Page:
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A PUZZLE AT THE END OF THE MEMORIAL DAY PARADE
The route for the Bethlehem Memorial Day Parade traditionally
begins at the American Legion then heads over to Kenwood Avenue and onto
Delaware Avenue. It concludes at the small, triangular park just south of the
old railroad crossing. Most of us know that this park is the Bethlehem Veterans
Memorial Park, but many don't know that there is a puzzle in the park.
- What was the promontory that Teddy Roosevelt and the rough
riders charged up?
- In what conflict did the Blackhawk go down?
- What famous "hotel" did John McCain stay in?
- Who said he'd be back before Arnold Schwarzenegger did?
- What was the battle cry in San Antonio where no Americans survived?
The answers to all these questions and many more can be found
at the Veterans Park inscribed on bricks that are specially arranged around the
flagpole. As a part of the recent renewal of the landscaping and the Buy-a-Brick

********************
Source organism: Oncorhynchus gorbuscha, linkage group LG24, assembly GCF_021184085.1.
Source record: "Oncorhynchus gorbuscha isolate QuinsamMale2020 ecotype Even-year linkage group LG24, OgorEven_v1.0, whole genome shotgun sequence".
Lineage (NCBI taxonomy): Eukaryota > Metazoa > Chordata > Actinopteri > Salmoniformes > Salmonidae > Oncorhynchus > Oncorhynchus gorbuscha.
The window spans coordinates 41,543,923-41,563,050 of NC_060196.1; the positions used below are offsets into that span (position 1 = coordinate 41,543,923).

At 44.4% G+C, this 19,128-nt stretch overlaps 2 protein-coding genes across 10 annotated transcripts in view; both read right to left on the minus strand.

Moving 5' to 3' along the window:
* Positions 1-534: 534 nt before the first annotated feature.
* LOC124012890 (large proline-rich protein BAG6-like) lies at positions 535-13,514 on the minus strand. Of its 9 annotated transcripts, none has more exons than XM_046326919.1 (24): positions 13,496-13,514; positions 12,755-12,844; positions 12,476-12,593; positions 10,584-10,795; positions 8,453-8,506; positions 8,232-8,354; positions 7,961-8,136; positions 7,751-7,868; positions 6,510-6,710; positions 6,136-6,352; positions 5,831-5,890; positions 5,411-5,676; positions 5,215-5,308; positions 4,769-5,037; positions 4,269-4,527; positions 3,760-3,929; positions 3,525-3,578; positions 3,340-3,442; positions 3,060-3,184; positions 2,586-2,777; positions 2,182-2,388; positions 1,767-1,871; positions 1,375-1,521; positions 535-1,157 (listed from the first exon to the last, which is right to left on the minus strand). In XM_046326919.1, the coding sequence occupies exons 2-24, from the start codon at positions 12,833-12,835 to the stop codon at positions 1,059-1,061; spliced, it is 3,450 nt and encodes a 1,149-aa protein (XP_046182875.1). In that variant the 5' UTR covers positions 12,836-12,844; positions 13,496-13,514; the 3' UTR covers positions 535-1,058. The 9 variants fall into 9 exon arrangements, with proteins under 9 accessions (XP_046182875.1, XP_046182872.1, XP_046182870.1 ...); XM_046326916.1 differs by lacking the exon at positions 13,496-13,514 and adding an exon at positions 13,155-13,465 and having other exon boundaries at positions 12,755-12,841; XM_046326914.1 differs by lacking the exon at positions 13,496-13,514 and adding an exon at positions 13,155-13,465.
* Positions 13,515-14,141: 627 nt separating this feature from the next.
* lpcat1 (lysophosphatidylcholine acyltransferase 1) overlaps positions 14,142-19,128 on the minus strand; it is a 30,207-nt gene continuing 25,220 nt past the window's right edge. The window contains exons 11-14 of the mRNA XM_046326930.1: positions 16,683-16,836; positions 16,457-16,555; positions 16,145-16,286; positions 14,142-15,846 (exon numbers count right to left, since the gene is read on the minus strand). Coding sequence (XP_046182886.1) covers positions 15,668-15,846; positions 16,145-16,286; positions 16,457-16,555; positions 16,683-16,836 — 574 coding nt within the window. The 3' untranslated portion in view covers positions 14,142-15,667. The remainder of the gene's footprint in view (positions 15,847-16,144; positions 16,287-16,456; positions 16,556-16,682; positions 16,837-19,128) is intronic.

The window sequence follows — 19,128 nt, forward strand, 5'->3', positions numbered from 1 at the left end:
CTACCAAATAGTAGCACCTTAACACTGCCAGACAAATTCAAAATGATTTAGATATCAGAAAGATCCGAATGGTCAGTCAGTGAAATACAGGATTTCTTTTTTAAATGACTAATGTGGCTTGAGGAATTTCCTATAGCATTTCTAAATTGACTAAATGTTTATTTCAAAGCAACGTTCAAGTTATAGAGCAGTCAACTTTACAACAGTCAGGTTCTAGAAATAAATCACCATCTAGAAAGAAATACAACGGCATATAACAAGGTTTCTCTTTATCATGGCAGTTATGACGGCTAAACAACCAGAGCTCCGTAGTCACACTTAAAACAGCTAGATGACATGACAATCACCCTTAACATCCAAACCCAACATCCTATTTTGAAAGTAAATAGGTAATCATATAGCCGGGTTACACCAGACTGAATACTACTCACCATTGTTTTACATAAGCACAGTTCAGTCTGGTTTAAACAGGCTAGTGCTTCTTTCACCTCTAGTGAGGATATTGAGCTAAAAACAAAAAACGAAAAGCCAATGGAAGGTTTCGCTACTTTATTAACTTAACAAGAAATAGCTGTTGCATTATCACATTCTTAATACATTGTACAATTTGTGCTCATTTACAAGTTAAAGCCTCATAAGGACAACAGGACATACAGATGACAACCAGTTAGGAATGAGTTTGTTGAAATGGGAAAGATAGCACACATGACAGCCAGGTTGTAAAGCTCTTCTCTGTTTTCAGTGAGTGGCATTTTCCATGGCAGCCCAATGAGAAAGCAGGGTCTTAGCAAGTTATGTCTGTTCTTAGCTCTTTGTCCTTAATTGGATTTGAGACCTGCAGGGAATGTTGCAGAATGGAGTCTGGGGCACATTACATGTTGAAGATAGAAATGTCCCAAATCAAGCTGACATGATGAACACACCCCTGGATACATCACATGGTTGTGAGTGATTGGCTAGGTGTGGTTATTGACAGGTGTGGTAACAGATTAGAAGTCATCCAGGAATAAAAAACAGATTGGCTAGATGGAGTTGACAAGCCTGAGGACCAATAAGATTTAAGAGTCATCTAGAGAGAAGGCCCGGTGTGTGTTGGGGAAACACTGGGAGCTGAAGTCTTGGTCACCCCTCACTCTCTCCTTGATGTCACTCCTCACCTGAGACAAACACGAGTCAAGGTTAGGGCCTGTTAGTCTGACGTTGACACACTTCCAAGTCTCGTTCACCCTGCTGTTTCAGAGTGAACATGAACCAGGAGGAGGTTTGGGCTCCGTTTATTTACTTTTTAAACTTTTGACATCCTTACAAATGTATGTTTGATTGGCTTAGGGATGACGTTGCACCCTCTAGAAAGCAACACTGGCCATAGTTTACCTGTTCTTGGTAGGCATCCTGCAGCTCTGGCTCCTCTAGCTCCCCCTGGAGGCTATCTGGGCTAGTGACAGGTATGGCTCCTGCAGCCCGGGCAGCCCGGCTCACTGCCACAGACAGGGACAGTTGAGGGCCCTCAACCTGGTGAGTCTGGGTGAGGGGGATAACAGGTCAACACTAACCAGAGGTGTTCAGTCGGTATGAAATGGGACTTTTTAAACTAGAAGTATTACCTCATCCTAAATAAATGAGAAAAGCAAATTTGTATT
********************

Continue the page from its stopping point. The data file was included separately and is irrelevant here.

Campaign for the park, the inscribed bricks were added to the park to broaden
the honor and recognition of those who served our country. Some bricks have been
inscribed with the military engagements in which our veterans have fought.
Others have been inscribed with quotes related to those engagements. The quotes
reveal the passion and ideology of the time and are echoes of our history.
As one examines the bricks around the flagpole, you begin to
discover the patterns in which the bricks were placed. For example, on the north
side of the pole, one can see a brick (number 58) that corresponds to Patrick
Henry's famous Revolutionary War quote, "Give me liberty or give me
death." Next to this brick (number 50) is "The War of
Independence" followed by (number 42) Paul Revere's signal to ride. These
three bricks are a part of an L-shaped pattern of 11 bricks inscribed for the
Revolutionary War. Other conflicts are arranged in a similar, crossword style.
To encourage community involvement, each military engagement
includes at least one brick that is not inscribed. Suggestions for the blank
bricks are encouraged and may be submitted through the Veterans Park web site,
The website also includes a list of hints that allows one to discover all of the
So, next time you run into Stewart's for ice cream or visit
other businesses near the old railroad crossing, take a walk around the newly
restored and enhanced Bethlehem Veterans Memorial Park. Go to the flagpole and
see if you can discover some of the arrangement patterns.
[Article originally published in the 2005
"Summer Edition" of Our Towne]
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